On remand, Mr. and Mrs. Thomas once again moved for summary judgment based on the statute of limitations. They argued that an analysis of Hopi custom was not necessary because the mortgage contained a choice of law clause expressly selecting foreign law. The trial court found that the parties' contractual choice of foreign law required the application of a foreign statute of limitations and therefore rendered an inquiry into Hopi custom unnecessary. Interpreting the contract, it found the action was barred by Arizona's six-year statute of limitations and granted summary judgment in favor of Mr. and Mrs. Thomas. Hopi Indian Credit Association appeals from this final judgment.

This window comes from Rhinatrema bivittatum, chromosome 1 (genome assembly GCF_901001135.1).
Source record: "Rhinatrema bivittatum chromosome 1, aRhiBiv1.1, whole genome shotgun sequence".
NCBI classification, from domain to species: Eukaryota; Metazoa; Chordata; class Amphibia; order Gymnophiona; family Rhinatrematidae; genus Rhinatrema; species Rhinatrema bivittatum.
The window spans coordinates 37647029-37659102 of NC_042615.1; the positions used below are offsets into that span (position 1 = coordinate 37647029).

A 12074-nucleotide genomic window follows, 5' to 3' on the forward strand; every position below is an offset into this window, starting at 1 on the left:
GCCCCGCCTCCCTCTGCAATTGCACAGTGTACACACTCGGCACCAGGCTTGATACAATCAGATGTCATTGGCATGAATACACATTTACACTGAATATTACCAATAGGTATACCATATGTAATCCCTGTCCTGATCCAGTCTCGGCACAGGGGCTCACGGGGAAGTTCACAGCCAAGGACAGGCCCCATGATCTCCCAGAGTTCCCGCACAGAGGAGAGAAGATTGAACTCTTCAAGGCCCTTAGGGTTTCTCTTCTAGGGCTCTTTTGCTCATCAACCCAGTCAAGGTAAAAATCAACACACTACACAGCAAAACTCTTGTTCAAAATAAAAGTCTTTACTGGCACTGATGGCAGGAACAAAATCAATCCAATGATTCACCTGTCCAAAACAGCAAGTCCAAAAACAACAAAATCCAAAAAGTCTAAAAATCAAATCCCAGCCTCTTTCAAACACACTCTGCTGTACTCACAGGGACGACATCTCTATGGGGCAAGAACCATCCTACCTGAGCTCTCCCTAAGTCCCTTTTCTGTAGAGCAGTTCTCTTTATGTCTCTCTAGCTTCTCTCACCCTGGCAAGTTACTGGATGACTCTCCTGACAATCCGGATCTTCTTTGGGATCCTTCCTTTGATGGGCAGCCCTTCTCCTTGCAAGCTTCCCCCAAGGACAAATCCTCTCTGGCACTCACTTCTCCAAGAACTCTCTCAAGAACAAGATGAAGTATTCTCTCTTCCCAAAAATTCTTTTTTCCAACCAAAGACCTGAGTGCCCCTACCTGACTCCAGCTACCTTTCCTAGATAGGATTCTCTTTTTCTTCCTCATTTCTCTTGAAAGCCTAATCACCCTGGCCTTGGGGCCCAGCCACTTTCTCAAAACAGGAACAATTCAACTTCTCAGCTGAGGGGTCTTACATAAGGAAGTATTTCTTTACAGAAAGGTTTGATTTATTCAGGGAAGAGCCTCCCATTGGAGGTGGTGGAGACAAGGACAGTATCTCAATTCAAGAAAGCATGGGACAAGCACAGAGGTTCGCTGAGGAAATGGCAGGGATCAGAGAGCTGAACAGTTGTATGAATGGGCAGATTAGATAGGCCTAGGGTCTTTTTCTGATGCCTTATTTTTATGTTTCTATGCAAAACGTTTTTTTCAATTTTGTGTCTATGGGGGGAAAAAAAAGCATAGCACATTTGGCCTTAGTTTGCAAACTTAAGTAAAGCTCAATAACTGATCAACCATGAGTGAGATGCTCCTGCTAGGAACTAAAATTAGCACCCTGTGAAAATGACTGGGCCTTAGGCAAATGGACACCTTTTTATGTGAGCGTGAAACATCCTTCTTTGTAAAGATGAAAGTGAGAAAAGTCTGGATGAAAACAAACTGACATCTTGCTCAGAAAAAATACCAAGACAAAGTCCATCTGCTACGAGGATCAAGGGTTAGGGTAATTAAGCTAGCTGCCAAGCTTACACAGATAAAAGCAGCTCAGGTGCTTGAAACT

Hopi statutes of limitations, if any, govern any contractual claim brought in tribal court notwithstanding a choice of law by the parties. Upon noticed motion by either party or upon the court's own motion, the trial court shall hold a hearing in order to determine the existence and relevancy of any Hopi custom, tradition, or culture as a matter of law. In making its findings, the court may consider any relevant evidence. The parties may present evidence at summary judgment, at a separate pre-trial hearing, or at trial.
A. The Parties Choice of Law
We begin our analysis with the observation that while, as a general matter, parties are free to choose foreign law to govern their contracts, this freedom is not without limit. When a claim is brought based on such a contract, most courts will look to the foreign law selected by the parties with respect to the substantive law, provided that there is a reasonable basis for the selection and that it does not violate a fundamental public policy of the forum.